The age of fake news had arrived. We no longer have a free press. All we have is a fake press.

Roger Ailes, One of a Kind

The Fox News founder shaped his times more than almost anyone.

By Jonah Goldberg — May 19, 2017
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Roger Ailes, chairman and CEO of Fox News and Fox Television Stations, answers questions during a panel discussion at the Television Critics Association summer press tour in Pasadena, California, U.S. on July 24, 2006. REUTERS/Fred Prouser/File Photo

On my first visit to Roger Ailes’s office, I half expected to find him petting an enormous white tiger, perhaps feeding it from a bowl of raw meat. After all, this was at the height of Ailes’s reputation as a kind of James Bond villain (and well before the sexual harassment scandals that ended his career).

That wasn’t his reputation in-house at Fox News (where I am a contributor), of course. He elicited enormous affection and loyalty from most of the people who worked for him, particularly those he plucked from obscurity and turned into superstars. But in a field that trails only Hollywood and pop music for its capacity to create divas, Ailes understood that fear — which tends to encourage humility — was a useful tool for managing superstars.

Over the course of the meeting it became clear that Ailes was sizing me up for a project he thought I might be right for. (I wasn’t.) His language was alternately ribald and cerebral. I realized that there was a brilliance behind the bawdiness; it helped him take the measure of people. I’ve often joked that Ailes was an odd mix of Boss Hogg and Aristotle.

But Aristotle is probably the wrong comparison. Aristophenes — the Greek playwright — is a better fit.

Ailes was proud of the fact that he got his start in theater. He told me that he brought that sensibility to television. TV is an entertainment medium, one that appeals to the rational parts of our brains but also to the emotional parts. This was not an insight unique to Ailes, but he understood better than most that if the emotional part wasn’t working (what people see), people wouldn’t pay attention to the rational parts (what people said). 

That’s why Ailes famously watched the news on mute when he was assessing talent. “If there was nothing happening on screen in the way the host looked or moved that made me interested enough to stand up and turn the sound up, then I knew that the host was not a great television performer,” Ailes wrote in his book, You Are the Message.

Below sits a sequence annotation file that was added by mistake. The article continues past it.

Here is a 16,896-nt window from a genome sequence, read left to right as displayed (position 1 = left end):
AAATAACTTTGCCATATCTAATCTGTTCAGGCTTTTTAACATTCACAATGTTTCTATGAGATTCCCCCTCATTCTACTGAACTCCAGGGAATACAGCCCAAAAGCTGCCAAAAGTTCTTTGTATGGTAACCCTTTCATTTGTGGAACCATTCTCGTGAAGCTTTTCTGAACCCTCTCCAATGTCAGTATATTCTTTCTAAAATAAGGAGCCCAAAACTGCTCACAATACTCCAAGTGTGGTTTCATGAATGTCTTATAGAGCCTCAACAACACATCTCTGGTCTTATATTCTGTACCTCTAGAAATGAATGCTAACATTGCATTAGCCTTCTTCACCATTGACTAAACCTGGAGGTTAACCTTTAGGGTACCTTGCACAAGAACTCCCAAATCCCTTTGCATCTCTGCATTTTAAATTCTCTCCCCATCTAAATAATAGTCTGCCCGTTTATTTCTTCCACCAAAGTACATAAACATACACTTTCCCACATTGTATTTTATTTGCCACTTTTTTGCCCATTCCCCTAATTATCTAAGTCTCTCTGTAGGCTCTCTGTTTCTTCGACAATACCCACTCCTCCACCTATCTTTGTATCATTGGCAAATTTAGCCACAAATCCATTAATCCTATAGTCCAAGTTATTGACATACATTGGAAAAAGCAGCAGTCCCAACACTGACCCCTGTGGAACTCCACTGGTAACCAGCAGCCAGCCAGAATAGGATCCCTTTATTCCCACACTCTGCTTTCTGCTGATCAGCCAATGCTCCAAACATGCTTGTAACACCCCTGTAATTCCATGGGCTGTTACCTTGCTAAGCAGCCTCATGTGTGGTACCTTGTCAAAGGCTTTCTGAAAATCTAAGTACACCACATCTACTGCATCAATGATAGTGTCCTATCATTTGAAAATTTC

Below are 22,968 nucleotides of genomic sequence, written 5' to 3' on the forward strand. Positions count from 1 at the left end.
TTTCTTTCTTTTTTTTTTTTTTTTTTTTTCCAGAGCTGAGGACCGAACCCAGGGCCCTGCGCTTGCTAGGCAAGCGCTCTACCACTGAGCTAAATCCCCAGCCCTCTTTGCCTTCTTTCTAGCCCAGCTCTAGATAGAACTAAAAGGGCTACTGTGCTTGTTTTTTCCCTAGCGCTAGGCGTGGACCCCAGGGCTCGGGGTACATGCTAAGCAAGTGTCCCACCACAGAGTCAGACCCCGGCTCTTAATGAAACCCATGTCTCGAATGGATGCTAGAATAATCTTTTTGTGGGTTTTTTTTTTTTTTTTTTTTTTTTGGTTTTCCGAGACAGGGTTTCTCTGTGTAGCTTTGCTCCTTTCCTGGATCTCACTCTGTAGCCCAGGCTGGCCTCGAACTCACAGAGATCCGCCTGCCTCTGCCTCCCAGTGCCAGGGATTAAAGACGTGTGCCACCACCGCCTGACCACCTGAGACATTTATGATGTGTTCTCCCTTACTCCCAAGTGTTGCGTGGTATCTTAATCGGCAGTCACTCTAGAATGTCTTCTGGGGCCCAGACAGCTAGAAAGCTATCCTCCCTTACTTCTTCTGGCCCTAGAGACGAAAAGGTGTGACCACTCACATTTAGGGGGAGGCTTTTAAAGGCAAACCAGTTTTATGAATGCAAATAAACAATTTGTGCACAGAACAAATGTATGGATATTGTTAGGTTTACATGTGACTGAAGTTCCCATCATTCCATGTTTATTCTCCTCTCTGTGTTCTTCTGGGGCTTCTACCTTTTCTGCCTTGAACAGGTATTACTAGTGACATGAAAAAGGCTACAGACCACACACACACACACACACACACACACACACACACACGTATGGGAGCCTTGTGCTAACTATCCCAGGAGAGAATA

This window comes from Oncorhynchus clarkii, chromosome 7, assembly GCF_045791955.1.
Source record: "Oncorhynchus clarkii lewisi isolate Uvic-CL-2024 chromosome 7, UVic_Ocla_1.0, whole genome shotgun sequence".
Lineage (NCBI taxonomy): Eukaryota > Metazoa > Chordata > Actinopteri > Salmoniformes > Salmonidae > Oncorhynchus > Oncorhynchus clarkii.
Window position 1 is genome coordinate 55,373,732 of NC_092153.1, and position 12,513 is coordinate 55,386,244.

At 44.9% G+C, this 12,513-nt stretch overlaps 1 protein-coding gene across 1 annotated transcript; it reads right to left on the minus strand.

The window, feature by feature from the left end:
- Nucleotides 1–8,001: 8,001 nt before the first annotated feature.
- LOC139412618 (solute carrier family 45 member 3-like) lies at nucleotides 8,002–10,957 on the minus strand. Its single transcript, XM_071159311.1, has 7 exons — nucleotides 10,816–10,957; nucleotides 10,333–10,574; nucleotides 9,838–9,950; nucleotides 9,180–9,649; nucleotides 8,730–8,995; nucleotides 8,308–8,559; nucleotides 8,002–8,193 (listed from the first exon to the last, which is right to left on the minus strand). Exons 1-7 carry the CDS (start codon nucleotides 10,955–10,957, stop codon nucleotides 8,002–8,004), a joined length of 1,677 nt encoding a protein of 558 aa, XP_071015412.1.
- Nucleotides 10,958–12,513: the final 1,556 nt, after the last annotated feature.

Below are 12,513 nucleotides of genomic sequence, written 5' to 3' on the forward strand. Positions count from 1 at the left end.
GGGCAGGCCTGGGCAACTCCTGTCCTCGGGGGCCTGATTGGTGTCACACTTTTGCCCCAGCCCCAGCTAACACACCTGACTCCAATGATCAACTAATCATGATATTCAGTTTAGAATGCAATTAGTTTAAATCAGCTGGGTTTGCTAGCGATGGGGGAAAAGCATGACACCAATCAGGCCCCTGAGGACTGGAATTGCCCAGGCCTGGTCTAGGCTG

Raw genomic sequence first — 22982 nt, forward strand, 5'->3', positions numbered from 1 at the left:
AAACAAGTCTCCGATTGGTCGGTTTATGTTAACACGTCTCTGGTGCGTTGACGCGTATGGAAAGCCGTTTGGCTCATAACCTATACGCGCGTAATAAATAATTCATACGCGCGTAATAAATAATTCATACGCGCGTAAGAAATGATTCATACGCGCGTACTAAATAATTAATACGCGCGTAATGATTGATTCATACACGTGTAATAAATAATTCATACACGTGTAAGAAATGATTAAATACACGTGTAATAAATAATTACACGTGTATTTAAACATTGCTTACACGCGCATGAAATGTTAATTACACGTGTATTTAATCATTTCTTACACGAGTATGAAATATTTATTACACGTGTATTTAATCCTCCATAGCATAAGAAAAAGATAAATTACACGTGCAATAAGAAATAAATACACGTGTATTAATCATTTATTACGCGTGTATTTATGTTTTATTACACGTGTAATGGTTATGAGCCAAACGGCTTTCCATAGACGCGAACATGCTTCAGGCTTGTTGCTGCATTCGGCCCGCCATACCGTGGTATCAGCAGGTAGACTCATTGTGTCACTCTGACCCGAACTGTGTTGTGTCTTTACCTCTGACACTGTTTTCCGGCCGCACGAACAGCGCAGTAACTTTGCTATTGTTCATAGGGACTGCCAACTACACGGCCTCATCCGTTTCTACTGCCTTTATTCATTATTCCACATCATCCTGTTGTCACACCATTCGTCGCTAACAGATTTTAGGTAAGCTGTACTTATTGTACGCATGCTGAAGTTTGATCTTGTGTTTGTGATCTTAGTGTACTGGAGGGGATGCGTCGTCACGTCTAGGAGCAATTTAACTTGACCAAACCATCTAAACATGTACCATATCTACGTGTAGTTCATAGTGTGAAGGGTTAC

Of course, he took his understanding of human nature and drama to politics as well. Discovered by Richard Nixon, Ailes went on to become one of the most influential political consultants in American history.

When Ailes started Fox News, the joke goes, he discovered an underserved niche in television news: half the country. 

Most of the people who decry Fox News as “right wing” either don’t watch it or cherry-pick quotes from the opinion side. The truth is, Fox was always more nationalist and populist — patriotic, if you prefer — than ideologically conservative. Ailes had a healthy (and sometimes unhealthy) contempt for the journalistic establishment, which by the early 1990s had become ideologically cosmopolitan.

As a broad generalization, the elite media saw itself as a kind of transatlantic guild, with at best loose attachments to this country, and a dim and cynical view toward anything that smacked of not just conservatism, but patriotism and traditionalism.

For example, in 1987, Columbia University held a symposium with political, journalistic, and military leaders. The journalists were asked if they’d agree to embed with an enemy army unit. They said they would. When asked if they would tip off Americans about to be ambushed, then-ABC News anchor Peter Jennings agonized and finally said he would. Mike Wallace of CBS chastised Jennings, saying it was “another story. . . . You don’t have a higher duty. No. No. You’re a reporter!” Jennings switched his position.

Ailes not only had contempt for this kind of thing, he understood that many decent Americans shared it. “My first qualification” for running Fox News, Ailes once said, “is I didn’t go to Columbia Journalism School.”

Dramaturgically, Ailes’s vision for Fox News was predicated on the belief that America is a decent country — particularly in the vast middle where coastal elites do not dominate — and that there is no inherent contradiction between good reporting and the sort of patriotism common to journalists such as Walter Cronkite and Ernie Pyle.